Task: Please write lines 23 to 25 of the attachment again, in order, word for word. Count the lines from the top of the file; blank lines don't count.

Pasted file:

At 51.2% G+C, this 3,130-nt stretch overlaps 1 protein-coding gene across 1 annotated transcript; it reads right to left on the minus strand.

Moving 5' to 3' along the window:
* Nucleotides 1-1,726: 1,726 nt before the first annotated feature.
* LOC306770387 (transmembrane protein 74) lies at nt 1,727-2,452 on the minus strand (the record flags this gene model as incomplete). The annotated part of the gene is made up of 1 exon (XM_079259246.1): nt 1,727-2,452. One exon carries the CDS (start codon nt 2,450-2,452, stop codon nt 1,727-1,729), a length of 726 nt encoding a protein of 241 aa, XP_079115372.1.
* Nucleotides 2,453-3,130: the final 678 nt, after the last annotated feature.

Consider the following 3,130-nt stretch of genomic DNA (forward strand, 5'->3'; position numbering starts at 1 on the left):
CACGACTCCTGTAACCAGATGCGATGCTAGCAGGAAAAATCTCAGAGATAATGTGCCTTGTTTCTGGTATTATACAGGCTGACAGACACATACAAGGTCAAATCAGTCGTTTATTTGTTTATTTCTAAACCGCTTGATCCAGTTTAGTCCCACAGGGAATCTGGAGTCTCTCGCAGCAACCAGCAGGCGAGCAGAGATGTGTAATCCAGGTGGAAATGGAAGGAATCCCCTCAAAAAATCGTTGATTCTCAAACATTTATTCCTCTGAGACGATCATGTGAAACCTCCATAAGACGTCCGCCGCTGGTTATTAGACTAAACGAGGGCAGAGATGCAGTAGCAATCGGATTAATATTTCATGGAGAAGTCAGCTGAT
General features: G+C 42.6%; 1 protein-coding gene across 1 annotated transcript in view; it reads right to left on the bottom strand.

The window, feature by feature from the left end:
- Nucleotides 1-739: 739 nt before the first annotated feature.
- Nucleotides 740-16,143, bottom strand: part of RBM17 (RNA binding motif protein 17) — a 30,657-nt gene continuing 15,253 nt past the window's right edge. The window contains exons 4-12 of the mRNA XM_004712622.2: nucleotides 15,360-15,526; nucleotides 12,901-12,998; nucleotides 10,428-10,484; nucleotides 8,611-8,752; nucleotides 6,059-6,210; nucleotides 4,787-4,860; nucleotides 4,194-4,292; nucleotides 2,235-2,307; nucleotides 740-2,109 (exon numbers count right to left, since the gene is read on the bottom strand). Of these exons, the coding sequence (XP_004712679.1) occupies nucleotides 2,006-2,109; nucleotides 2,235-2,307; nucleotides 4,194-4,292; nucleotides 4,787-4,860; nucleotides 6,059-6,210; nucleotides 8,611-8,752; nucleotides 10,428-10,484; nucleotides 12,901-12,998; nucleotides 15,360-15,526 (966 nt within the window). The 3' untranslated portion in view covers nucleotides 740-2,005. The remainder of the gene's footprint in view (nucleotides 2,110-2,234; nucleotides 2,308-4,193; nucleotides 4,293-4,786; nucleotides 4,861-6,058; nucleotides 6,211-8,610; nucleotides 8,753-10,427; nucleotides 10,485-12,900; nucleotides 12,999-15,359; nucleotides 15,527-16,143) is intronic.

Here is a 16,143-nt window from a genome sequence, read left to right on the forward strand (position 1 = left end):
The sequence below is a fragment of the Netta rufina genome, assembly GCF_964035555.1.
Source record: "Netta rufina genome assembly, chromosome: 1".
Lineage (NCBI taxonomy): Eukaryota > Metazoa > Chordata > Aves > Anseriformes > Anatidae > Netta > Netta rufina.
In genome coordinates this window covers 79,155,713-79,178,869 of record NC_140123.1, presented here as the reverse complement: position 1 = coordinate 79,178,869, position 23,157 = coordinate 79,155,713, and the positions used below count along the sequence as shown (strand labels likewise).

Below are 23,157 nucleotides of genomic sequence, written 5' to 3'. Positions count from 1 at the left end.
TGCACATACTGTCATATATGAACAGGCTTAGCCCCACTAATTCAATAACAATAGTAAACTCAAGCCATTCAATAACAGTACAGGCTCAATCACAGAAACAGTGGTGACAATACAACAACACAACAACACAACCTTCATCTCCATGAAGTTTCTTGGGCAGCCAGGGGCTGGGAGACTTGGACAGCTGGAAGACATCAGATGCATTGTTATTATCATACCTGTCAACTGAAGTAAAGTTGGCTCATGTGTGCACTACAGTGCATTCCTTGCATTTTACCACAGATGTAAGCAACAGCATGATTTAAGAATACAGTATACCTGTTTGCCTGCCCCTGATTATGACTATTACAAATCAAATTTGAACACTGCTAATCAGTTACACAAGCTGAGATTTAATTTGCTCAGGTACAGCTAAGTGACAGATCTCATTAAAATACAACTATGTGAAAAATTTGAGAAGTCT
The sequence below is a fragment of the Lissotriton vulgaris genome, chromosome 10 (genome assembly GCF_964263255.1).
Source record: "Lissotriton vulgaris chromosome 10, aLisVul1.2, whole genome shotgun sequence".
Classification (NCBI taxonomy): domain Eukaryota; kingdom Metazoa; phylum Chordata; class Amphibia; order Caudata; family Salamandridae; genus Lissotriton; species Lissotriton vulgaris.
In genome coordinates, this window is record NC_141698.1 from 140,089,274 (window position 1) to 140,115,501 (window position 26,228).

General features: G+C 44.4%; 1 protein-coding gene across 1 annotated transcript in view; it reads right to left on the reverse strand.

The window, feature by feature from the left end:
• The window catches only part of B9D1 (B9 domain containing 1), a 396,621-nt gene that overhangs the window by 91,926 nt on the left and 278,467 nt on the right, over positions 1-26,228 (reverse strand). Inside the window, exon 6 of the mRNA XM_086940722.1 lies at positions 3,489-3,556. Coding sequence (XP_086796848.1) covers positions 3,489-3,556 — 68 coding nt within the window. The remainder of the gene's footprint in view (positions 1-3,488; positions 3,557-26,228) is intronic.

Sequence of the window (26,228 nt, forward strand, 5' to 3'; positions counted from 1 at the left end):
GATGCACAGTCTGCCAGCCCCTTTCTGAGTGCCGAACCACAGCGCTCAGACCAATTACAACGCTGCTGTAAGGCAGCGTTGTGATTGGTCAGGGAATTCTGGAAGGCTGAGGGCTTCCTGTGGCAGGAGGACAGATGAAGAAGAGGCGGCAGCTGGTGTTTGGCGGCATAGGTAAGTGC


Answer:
General features: G+C 44.4%; 1 protein-coding gene across 1 annotated transcript in view; it reads right to left on the reverse strand.

The window, feature by feature from the left end:
• The window catches only part of B9D1 (B9 domain containing 1), a 396,621-nt gene that overhangs the window by 91,926 nt on the left and 278,467 nt on the right, over positions 1-26,228 (reverse strand). Inside the window, exon 6 of the mRNA XM_086940722.1 lies at positions 3,489-3,556. Coding sequence (XP_086796848.1) covers positions 3,489-3,556 — 68 coding nt within the window. The remainder of the gene's footprint in view (positions 1-3,488; positions 3,557-26,228) is intronic.